I can see the top — the very top! — of the harbour bridge from my kitchen window. Last night I was puzzled to see it lit up in blues and reds, the colours chasing each other along the arch. (Then, of course, yet another deluge began and whited out everything, again, and that was the end of that.) This morning I learned the reason for the light display: today is the 90th anniversary of the opening of the bridge. And by great good coincidence, Cee’s CFFC challenge this week is Bridges!
Here’s a photo of the underside of the bridge (and Queen Mary, berthed at the Overseas Passenger Terminal).
The stark metal structures look wonderful when the evening light hits them.
Two shots of the bridge lit at night.
I read an interesting story this morning, about the men who quarried and shaped the granite for the pylons. “173,000 blocks were cut, numbered, and arranged like a jigsaw puzzle.” Wow. The pylons do not, as many people think, actually support the bridge. You can see in this photo that the arch ends without touching this pylon.
Here’s the bridge on a day when we were blanketed in bushfire smoke.
The sun sets behind the bridge, which can result in some stunning photos as the metal seems to glow. (Having the opera house in the foreground doesn’t hurt either!)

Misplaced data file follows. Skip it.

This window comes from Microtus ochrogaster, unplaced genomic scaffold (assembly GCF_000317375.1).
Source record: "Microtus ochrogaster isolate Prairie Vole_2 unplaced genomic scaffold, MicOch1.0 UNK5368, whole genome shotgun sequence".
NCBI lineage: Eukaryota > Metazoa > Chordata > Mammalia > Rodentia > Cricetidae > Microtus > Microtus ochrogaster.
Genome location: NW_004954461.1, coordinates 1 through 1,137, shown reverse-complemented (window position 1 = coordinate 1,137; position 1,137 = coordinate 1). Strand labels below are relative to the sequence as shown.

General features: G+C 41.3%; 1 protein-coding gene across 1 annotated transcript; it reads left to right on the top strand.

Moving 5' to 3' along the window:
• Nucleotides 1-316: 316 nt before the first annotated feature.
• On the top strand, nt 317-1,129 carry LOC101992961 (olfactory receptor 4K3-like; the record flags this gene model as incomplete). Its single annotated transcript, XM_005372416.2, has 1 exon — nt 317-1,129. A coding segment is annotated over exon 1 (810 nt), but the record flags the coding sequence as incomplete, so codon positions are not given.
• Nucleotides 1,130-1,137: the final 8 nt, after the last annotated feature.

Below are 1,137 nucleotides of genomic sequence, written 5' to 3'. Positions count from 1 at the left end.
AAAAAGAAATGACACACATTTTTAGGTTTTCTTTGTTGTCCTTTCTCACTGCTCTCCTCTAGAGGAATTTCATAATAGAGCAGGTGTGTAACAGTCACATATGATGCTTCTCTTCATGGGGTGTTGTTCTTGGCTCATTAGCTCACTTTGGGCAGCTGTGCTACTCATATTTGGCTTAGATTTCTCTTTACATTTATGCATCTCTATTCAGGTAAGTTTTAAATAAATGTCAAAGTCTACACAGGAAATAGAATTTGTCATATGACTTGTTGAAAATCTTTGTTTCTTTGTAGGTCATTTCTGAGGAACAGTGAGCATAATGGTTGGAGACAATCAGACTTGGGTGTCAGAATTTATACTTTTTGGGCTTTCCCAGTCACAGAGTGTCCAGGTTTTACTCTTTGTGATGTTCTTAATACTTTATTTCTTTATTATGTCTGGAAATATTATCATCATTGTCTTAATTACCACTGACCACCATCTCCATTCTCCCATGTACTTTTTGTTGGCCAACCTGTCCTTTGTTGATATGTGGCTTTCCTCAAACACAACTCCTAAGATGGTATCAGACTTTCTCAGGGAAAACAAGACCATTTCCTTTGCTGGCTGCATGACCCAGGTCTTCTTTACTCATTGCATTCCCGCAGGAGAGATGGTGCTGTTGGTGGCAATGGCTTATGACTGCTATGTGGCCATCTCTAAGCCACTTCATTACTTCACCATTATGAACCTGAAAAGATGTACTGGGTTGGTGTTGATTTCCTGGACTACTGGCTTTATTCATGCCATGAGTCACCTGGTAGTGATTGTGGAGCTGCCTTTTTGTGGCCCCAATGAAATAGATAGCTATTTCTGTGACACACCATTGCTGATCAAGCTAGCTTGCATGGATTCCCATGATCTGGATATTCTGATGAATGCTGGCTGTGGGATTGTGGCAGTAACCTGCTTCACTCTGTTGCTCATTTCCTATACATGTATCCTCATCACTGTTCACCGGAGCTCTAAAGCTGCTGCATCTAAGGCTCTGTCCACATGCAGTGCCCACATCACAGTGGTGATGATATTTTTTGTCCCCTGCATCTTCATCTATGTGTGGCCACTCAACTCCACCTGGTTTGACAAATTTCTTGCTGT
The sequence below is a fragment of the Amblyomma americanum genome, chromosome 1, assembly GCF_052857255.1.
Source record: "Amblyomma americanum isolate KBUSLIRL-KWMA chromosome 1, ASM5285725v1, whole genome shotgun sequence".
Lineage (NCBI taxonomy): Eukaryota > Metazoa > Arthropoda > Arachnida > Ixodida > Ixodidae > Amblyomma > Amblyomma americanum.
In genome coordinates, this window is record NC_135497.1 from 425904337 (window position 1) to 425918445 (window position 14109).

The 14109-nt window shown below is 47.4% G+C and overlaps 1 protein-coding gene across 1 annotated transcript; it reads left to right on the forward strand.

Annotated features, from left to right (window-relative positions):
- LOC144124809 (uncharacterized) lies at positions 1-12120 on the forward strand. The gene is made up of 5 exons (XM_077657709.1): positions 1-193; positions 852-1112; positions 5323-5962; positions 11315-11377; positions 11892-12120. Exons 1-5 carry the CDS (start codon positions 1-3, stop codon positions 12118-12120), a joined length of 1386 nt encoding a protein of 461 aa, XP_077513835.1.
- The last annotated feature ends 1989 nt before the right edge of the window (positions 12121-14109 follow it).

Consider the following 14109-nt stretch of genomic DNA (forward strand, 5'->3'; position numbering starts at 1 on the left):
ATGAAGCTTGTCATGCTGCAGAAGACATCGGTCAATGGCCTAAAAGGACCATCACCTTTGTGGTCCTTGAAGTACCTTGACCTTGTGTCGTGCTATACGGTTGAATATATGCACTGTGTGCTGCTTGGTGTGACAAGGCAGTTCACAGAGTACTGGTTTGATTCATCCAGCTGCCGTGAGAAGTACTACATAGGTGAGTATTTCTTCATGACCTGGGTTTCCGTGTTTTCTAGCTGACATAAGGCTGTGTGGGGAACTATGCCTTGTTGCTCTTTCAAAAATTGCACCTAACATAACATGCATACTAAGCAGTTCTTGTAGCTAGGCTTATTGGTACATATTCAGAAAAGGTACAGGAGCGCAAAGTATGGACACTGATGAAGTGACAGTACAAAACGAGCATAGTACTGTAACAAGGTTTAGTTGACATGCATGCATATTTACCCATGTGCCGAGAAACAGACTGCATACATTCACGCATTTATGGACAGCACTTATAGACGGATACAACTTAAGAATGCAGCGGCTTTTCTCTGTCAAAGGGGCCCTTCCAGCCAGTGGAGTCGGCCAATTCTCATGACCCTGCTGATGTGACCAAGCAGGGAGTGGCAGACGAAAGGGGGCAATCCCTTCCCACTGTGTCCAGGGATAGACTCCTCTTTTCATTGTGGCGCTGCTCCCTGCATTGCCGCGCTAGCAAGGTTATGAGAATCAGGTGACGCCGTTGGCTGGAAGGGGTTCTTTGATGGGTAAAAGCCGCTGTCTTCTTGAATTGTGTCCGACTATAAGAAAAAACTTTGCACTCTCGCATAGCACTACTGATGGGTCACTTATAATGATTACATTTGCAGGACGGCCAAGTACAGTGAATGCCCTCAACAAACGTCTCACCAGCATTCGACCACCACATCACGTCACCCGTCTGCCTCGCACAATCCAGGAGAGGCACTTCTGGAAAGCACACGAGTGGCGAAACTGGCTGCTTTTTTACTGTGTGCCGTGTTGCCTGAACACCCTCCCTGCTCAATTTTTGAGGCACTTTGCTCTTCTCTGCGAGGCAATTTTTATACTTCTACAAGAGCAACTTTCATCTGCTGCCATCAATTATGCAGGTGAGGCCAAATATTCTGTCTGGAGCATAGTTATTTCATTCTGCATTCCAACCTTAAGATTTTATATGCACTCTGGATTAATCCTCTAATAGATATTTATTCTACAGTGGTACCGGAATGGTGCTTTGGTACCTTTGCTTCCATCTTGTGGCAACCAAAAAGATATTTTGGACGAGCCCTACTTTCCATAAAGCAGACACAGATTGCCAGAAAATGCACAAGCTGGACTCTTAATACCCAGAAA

Here’s a closer view of the top of the arch. If you look to the right of the spire, you can make out a group of blue-clad people doing the Bridge Climb.
The bridge plays its part during the Vivid Light Festival, too.
Most people will have seen photos of the bridge when it takes centre stage during Sydney’s extravagant New Year’s Eve fireworks display.
These two shots are pretty awful, I’m the first to admit it. All I can say is that they were handheld and I was in a crowd (yeah, you try pushing to the front of a thousand opera-attending partyers with your tripod, and see how that works). But you get the idea, and you can make out the bridge.
And finally, this is possibly my favourite shot of the bridge. 🙂
The bridge in numbers:
Width: 49m, carrying traffic, railway lines, pedestrian walkway and bicycle track
Main span length: 503
Height above sea level: top of arch 134m
Height above sea level: top of pylons 88m
Number of hand-driven rivets: almost 6,000,000